In some cases an organisation has been utilising various IT systems over the past 30 years. As business problems evolve the IT systems will change and in some cases new ones will be added. Over these sorts of period of time a fairly chaotic environment can eventuate creating complexity and subsequently an inefficient architecture.
This complexity usually manifests itself in preventing or slowing down the businesses ability to respond to change in the market. Back in the day the business would be talking to the Chief Architect telling him they had to be able to sell on the internet. The problem was that their system wouldn’t be architected to support the volumes the internet would provide and most likely the thick client wasn’t suited to the internet. Sound familiar.
You find that an organisation will often produce a reference architecture that is designed to provide some guidance on how future solutions should be developed to reduce the complexity. Think along the lines of a council implementing various building regulations.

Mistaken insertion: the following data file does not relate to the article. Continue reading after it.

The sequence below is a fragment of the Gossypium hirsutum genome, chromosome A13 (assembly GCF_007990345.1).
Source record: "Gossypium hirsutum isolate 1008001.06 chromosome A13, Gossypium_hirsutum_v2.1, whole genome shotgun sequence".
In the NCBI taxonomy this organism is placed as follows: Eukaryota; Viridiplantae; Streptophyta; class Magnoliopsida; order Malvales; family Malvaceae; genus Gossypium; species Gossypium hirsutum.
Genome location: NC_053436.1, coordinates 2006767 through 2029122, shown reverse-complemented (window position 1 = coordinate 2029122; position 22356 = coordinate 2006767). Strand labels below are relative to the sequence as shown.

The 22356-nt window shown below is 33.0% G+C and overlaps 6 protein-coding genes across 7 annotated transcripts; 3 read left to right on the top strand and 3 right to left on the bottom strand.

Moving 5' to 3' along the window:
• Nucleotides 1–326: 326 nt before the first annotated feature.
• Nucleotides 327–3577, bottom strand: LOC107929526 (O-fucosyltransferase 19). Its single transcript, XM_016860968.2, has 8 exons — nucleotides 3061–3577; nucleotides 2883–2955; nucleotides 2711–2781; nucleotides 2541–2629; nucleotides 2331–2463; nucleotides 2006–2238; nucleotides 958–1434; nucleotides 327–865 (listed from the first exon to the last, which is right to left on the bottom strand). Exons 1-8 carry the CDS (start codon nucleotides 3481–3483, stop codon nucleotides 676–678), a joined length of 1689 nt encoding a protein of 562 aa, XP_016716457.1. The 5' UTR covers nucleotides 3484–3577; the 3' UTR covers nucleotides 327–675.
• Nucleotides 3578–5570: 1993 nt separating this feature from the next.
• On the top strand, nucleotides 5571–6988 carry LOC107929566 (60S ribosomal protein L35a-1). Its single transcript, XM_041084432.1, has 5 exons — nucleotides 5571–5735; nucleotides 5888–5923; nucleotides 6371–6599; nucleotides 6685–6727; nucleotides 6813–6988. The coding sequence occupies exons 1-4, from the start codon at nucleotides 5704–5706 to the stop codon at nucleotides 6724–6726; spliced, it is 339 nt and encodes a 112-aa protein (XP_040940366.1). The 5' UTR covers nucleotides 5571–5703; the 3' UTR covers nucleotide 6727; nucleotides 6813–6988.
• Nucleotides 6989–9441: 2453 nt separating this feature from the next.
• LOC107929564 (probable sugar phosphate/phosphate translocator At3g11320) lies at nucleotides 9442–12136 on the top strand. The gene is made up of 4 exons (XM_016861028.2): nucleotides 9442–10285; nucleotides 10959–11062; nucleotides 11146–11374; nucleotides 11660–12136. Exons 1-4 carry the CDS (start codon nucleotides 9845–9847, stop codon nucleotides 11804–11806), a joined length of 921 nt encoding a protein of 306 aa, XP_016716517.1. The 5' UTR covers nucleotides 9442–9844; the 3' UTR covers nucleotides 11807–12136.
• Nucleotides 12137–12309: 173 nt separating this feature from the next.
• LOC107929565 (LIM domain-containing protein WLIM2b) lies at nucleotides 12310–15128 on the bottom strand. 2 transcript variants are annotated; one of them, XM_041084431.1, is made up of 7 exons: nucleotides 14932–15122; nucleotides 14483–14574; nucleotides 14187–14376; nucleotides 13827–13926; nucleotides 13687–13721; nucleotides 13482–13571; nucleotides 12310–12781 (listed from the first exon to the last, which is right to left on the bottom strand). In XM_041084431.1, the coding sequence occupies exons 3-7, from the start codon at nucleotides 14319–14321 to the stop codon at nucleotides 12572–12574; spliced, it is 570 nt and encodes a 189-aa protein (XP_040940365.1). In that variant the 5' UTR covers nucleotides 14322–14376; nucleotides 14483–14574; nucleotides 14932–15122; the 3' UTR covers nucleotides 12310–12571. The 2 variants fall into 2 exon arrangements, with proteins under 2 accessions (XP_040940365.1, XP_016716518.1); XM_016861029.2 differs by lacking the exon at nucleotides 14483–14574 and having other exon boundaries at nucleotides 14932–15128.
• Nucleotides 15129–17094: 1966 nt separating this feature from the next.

Reference Architectures take various forms but as a starting point try and break the functions delivered by technology into some logical categories. Here I have taken part of the Microsoft Reference Architecture for Banking.
The fun starts when you take a reference architecture like this and overlay the systems in use over the top of this. You often find that a function is duplicated across multiple systems and that a system is performing multiple functions which limit the ability to reuse.
So all the good coding practices that we learn as developers get violated when we look at the architecture of the enterprise. So in a sort of way we need to do a little refactoring.
So starts the journey of many transition states to get to our target state……..